A report from the #SchoolStrike: First in our new AlterNatives strand - personal stories of making change

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We’re happy to announce a new strand on the Daily Alternative - AlterNatives. We’re sharing the personal testimony and stories of those who are committed to alternative ways of being, small p, political. This could mean new practices, behaviours, structures or cultures. Or just how it feels to be at the forefront of change. Get in touch if you are ready to relate your first hand experiences in your own words and images.

The first is from Dave Prescott, Senior Advisor at The Partnering Initiative. Dave approved of, and joined, his daughter on the School Strike late last week. Here’s his AlterNative story.


Words: Dave Prescott

Pictures: Billie Charity 

It gives you mixed feelings, as a parent, witnessing your twelve-year old child campaigning against the end of the world. You are ridiculously proud of them, but you’re implicated. 

On Friday, my daughter was one of around 60 children who took ‘unauthorised absences’ from at least four local schools in and around Hay-on-Wye, a tiny town on the Welsh border with a strong independent streak. The children joined an estimated 10,000 children in the UK, and another 60,000 across Europe, all inspired by the example of Greta Thunberg. 


When my daughter said she wanted to take part, I said to her: this is not some jolly. If you are going to strike then we’ll support it and take the flak from the school, but you have to do it for the right reasons. She looked straight back at me with a look of humbling defiance. She said we are losing 200 species a day, and it might only be small animals at the moment, but what about the rest of the animals? Then, she told me she was doing it for her unborn children. 

Before the strike, there was a surreal day spent making dozens of banners. Around 20 children gathered along with parents who were, largely, standing around trying to know what to do with themselves, while these revolutionaries decided to take matters into their own hands, on behalf of the planet.


Earlier in the week, we’d received an irate message from the headmistress, stating that any children who were striking on Friday would be marked down as ‘unauthorised absences’ and demanding to know ‘who were the organisers’. It may just be coincidence, but after that note, it seemed like the number of strikers doubled.  

Last week, among the outpouring of support for these brave children from many quarters, over 200 academics wrote a letter in support of those going on strike.

The head was in a difficult position. Privately, along with many of the teachers, it was possible that she supported the children, who were demonstrating off-the-charts levels of civic responsibility. However, school funding is tied to attendance, so what else could she do? It’s not as if the whole school could have gone on strike…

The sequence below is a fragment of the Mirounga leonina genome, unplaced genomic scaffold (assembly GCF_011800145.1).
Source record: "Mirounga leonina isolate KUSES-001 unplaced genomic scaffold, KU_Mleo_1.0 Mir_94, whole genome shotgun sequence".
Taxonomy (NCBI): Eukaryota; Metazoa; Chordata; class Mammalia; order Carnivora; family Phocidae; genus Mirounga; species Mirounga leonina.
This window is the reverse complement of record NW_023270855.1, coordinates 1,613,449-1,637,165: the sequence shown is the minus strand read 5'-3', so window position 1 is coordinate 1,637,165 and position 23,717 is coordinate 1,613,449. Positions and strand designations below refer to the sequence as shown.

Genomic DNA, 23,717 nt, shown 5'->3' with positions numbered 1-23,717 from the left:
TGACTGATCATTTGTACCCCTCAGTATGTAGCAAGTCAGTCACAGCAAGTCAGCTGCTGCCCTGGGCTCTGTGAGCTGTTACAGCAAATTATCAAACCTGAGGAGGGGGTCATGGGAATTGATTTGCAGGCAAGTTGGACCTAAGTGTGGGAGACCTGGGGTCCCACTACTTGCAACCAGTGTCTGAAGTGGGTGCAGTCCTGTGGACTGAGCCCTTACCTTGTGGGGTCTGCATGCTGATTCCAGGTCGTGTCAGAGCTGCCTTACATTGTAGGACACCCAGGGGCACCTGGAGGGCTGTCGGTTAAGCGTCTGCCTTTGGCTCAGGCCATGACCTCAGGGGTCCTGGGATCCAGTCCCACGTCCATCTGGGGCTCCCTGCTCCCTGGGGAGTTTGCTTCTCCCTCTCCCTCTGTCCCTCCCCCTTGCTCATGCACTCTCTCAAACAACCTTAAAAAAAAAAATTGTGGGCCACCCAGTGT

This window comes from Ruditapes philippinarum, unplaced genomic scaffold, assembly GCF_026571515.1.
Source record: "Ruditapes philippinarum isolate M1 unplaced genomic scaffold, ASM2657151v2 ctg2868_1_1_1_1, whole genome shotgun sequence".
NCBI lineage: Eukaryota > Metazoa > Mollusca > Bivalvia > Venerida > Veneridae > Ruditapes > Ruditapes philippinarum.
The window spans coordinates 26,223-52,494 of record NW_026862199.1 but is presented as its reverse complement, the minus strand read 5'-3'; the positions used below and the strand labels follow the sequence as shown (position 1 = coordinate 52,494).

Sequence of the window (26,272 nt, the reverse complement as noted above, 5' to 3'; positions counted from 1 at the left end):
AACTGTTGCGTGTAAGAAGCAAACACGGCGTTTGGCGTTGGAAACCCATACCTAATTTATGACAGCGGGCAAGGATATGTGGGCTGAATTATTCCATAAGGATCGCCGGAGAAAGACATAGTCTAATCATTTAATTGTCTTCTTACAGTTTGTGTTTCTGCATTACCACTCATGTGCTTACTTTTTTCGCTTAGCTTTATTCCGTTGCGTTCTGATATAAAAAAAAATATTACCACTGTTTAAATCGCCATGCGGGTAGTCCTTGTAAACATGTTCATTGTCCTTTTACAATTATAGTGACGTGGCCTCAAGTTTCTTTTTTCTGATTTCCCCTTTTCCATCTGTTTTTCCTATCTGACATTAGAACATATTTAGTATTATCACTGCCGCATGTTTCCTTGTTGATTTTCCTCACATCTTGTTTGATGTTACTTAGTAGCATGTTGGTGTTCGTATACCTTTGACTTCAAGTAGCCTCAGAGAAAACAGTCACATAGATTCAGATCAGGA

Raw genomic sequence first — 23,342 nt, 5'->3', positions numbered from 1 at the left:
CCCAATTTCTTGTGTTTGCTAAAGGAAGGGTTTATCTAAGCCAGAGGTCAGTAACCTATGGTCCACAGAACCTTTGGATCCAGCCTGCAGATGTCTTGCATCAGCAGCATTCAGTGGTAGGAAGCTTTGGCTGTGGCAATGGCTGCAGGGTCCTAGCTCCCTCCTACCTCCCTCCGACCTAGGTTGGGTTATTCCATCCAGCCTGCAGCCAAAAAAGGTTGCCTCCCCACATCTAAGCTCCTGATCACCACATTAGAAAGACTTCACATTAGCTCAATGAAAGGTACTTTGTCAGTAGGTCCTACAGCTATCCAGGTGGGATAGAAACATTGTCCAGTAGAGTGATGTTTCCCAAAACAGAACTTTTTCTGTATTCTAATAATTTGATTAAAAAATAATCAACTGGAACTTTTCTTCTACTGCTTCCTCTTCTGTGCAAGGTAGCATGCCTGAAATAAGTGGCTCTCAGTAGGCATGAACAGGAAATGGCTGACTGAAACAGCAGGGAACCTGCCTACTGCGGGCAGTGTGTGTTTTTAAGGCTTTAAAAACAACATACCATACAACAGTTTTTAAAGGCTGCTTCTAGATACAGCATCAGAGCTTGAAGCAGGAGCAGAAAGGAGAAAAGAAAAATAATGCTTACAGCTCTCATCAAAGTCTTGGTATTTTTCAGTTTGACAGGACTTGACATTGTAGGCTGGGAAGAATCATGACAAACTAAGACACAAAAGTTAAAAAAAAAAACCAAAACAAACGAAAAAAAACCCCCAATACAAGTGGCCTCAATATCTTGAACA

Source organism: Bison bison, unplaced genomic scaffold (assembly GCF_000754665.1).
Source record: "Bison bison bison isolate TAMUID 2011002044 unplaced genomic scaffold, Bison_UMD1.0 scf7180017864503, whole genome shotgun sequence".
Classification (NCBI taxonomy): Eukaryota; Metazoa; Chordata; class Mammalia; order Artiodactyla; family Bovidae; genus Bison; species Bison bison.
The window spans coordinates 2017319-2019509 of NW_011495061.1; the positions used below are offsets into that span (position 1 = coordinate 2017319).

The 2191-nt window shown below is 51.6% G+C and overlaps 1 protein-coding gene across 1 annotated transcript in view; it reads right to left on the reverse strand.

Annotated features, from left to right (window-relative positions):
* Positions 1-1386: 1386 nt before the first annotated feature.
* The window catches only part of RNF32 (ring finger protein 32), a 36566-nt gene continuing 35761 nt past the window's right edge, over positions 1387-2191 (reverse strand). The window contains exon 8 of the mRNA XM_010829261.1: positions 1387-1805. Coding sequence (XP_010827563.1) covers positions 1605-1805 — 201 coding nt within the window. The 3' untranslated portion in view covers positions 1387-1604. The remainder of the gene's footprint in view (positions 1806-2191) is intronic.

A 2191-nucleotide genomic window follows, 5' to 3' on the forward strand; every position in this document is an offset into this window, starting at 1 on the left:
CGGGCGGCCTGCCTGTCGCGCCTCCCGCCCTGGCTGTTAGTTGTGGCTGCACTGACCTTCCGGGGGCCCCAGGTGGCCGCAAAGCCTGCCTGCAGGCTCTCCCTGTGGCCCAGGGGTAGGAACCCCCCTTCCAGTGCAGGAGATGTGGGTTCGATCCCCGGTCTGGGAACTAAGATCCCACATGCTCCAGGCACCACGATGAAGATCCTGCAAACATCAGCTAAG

Schools seem to be doing a great job in producing a generation of environmentally connected people, in spite of the tremendous headwinds blowing from Westminster. And it is the politicians who are in the line of fire from these children. 21 councils around the UK have already declared a ‘climate emergency’: the children are calling on governments at all levels to follow suit.

They bring a no-bullshit clarity to the debate that is going to be impossible for politicians to ignore. After all, it’s not as if we don’t know how to sort out this mess, we’re just not doing it. 


Children just seem to instinctively understand this stuff. Environmental concerns have been internalised for the younger generation to an extent that mostly hasn’t happened with adults. We get cynical, we suspect motives, we doubt sincerity, we are suspicious, we question the science, we find so many reasons not to respond to climate change.

But children can see for themselves that things are going wrong. Paul Hawken has written about ‘the planet’s immune system waking up’: these children are the antibodies against human self-destruction. 

Of course, when children are not being antibodies against human self-destruction, they can be pretty annoying. They spend too much time on their phones, they don’t eat properly, they are messy and cheeky, and all the usual caveats apply.

But witnessing my daughter on this strike, marching with tens of thousands of others, it really looks like a great turning is underway. I was reminded of the line in the film Magnolia, where Quiz Kid Donnie Smith cries: “It’s not dangerous to confuse children with angels.”